Beard History: A story about beards throughout the years
The Story Of Beards Throughout History
Written by: Zack from Beardoholic.com
Like many of the customs of today, the history of beards had a very unique and fascinating beginning, journeying through some very popular times as well as many disfavored ones. The popularity of the facial hair during ancient times was more about practicality than it was fashionable. Even before men could shave, primitive man had beards to help protect them in the cold winter months. Ancient army men grew their beards to intimidate their enemies, and it became a status symbol for many decades. As civilizations grew, the utility need for the beards diminished, but they seemed to enjoy a resurgence every century or two.
Ancient Civilizations and Facial Hair
Not all men in ancient times grew beards to strike fear in the hearts of the people they were about to conquer. Many men in ancient times understood that the beard could also bring about a sense of style. Men would begin to dye and put gold threads in the beard to represent they had money, creating a money-class that the rest of the town could easily recognize. Well-to-do men would oil and then dress the beards with elaborate ringlets to impress and speak to their degree of wisdom. While the status symbol associated with the beard grew, it was common to punish a man of wrongdoing by shaving his beard in public to allow others to see his shame.
Influence of Rome on the Beard
The rise and the fall of the popularity of the beard can be traced back to the Romans. People in the civilized world would grow their beards in direct response to their leader. When the Romans began to conquer more territories, the popularity of the beard began to subside for one reason only. The new civilians under Roman rule were ordered to be clean-shaven to respect the practices of their new Emperor. The Roman influence however extended much farther than the territories they were in control of, so people in foreign lands began adopted the practice of shaving their beards too. As time went on, if the Emperor were to receive battle scars from the war, he would grow out the beard to hide his facial scars. The citizens who pledged allegiance to their leader would follow suit.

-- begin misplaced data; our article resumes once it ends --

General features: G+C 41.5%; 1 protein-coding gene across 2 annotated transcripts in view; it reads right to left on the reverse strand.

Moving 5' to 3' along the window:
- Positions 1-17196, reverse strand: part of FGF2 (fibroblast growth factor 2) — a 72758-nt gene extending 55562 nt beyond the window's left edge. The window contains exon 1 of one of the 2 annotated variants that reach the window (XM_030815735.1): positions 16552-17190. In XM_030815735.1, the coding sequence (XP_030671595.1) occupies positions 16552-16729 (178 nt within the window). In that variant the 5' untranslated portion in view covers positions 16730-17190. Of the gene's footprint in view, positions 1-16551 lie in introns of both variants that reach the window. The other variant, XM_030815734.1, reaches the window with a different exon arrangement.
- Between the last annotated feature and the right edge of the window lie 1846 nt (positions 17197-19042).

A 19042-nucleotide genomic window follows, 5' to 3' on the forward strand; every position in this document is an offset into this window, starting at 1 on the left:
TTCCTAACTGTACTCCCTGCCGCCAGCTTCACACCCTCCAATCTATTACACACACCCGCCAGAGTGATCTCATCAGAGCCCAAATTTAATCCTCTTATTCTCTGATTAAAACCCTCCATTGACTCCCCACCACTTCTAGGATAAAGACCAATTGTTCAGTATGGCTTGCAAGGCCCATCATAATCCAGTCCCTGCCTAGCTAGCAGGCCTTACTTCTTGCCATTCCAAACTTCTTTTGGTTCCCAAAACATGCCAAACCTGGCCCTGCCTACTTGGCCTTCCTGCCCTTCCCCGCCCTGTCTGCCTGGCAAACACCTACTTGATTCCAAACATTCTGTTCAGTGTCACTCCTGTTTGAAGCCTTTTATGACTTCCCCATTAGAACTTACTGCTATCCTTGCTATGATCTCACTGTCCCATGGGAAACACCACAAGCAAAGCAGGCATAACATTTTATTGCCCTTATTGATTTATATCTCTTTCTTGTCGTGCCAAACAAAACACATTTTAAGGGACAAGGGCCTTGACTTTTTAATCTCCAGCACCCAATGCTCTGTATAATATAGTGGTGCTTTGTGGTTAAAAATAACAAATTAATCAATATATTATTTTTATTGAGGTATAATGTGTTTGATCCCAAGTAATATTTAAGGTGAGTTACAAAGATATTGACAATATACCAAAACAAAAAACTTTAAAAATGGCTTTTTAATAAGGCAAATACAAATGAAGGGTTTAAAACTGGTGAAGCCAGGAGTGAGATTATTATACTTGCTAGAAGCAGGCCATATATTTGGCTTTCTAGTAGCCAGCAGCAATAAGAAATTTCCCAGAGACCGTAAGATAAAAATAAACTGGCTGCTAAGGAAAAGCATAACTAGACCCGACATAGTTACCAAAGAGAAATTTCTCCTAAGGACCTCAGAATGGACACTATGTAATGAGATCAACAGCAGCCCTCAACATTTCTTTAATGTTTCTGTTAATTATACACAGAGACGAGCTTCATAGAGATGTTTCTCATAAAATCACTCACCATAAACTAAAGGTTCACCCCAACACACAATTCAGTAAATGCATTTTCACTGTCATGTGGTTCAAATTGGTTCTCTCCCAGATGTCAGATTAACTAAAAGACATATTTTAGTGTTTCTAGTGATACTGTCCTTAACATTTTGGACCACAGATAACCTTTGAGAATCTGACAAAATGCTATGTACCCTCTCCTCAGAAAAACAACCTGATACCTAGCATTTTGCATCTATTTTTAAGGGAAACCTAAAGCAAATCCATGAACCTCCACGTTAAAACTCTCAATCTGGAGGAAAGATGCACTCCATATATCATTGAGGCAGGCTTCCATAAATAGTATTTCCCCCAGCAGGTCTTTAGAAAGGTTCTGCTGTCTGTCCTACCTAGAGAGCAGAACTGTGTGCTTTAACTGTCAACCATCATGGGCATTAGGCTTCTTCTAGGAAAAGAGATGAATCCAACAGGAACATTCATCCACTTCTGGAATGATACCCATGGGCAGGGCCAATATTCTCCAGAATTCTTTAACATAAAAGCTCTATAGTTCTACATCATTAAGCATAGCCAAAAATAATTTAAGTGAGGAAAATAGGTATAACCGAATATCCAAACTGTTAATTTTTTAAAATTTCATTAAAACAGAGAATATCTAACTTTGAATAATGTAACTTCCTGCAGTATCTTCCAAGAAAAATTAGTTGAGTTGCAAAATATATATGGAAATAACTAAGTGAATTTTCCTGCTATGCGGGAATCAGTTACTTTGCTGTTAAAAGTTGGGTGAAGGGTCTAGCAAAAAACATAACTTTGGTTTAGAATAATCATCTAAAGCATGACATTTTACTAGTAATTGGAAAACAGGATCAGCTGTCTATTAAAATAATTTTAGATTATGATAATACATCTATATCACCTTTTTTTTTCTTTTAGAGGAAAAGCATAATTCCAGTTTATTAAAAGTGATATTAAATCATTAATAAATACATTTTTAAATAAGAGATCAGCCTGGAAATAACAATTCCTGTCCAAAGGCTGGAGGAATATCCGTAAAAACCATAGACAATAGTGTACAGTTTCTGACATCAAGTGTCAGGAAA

Beards and the Middle Ages
As the history of beards continued, during the Middle Ages the beard once again gained increasing popularity. This was widely due in part to the fact that the upper class simply grew their beards as a sign of prestige. Knights would grow and then cultivate their beards to show both honor and respect to the leaders. Once the Renaissance arrived, change once again had arrived and the look of being cleanly shaven was the look of choice throughout the land.
Beard and the English Influence
When Henry VIII was a ruler, beards were no longer just an expression of your personality or allegiance to your ruler. Even though the King wore his beard right until he died, if you had a beard during his rule you were taxed for it. This taxable offense was a direct result of the Queen having a serious dislike for facial hair. She made it clear the taxation would remain simply because of her disfavor of the beards. This policy of taxing the poor who had beards made its way to Russia, where Peter the Great also imposed the same tax on beards to demonstrate his deep appreciation for the Western culture.
19th & 20th Century Beard History
By the halfway point of the 19th century, once again the beard was all the rage. The leading figures of the time had a fondness for facial hair, so they adopted growing beards as a show of leadership and power. Abraham Lincoln, Karl Marx, Frederick III, Giuseppe Verdi, Napoleon III, and Charles Dickens eventually grew full beards to mark their place as trend-setters. As the 20th Century rolled around, personal practice began to favor the clean-shaven look, and the beards once again fell out of favor. The underlying cause was because during World War I it was illegal for a soldier to grow a beard. The reasoning was that it could interfere with the fit of their gas masks. The clean-shaven look remained in favor until the end of the next World War. It wasn't until the 1960's that the beatniks and hippies brought back the beard in full force.
After a few up and down turns in the history of beards, today facial hair is as popular as it ever has been before. The renewed acceptance in facial hair can be seen in celebrities, musicians, politicians, and many of their followers.